By: Rabbi Joseph B. Soloveitchik | Features  | 

From the Commie Archives (March 22, 1994; Volume 59 Issue 11) — “The Idea of a Yeshiva University”

Editor’s Note: As the original editor’s note below indicates, the speech by Rabbi Soloveitchik has been reprinted in The Commentator before. Twenty-five years after its first reprinting, The Commentator is happy to present this important essay once again.


The following essay is an edited transcript of the second part of a drasha delivered by Rabbi Joseph B. Soloveitchik zt”l on April 12, 1970 at a S’micha luncheon held at Yeshiva University. The first part of the drasha was an exposition on the revelation to Moses after the Golden Calf, and the third part was devoted to the Rav’s misgivings and fears regarding decisions taken by Yeshiva’s Administration in response to various crises they were facing at the time. The second part of the drasha is a vigorous presentation of the role of Yeshiva University in American Jewish life. Minor changes of style and syntax have been incorporated into the text in order to facilitate the reader’s understanding. However, the basic oral presentation and style has been retained. This essay was transcribed by a young Musmach of RIETS and verified for accuracy by a number of prominent Mechanchim.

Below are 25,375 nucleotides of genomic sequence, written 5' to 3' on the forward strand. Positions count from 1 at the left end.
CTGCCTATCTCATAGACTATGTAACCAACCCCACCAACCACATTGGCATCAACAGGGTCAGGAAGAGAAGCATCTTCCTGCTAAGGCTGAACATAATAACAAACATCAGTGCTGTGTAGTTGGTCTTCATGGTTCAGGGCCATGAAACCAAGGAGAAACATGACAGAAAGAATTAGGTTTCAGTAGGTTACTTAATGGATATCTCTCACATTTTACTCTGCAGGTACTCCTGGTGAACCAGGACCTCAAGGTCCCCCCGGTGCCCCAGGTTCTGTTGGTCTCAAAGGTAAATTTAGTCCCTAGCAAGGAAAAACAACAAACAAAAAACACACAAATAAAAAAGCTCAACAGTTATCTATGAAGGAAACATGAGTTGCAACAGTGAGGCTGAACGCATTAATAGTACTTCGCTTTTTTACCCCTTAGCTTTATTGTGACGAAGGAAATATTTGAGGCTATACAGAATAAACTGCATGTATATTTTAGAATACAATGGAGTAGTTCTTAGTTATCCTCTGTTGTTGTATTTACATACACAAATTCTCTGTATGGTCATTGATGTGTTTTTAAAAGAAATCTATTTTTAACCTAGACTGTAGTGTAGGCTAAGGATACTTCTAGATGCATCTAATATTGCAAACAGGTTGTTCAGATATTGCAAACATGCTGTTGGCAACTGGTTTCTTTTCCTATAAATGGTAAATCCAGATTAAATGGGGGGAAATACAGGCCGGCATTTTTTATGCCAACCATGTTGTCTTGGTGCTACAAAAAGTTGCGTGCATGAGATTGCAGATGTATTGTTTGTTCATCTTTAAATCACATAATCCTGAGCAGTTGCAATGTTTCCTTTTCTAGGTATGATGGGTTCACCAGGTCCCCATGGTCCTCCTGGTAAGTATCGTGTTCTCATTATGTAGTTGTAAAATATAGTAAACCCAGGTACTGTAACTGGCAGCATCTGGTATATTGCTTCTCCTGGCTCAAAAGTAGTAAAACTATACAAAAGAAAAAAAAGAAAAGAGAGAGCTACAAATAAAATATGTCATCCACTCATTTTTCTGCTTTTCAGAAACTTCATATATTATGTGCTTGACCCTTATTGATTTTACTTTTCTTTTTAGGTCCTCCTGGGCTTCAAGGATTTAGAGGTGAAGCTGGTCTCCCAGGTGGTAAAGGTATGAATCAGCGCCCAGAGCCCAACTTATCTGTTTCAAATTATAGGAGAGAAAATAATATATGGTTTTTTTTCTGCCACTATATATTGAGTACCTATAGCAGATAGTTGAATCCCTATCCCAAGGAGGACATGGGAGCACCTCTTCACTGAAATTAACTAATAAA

Yeshiva University is an institution which has been opposed and challenged for a long, long time. This opposition is a result of the uniqueness it has in its singular contribution to American Jewish Life. You will ask me, in what does this uniqueness express itself? The uniqueness is an idea; if you wish, it is faith; if you wish, it consists of an adventure. What is it? The three words, “It is possible” which is the motto of Yeshiva. What is possible? To be a Jew, a loyal committed Jew, living a Jewish life, to be a talmid chacham a scholar, a Jew committed to Torah she-be’al peh, and Torah she-bichtav, a Jew committed to the past, present and future of Jewish history, a Jew committed to the eschatological vision of acharit ha-yamim and, at the same time, to be a member of modern society, a useful member trained in all skills, able to live in the midst of modern society, not to retreat, but to take pride in the singularity and uniqueness of Judaism. It is that idea that the Yeshiva has proclaimed in three words, “It is possible,” and it is to that motto that we especially cling now.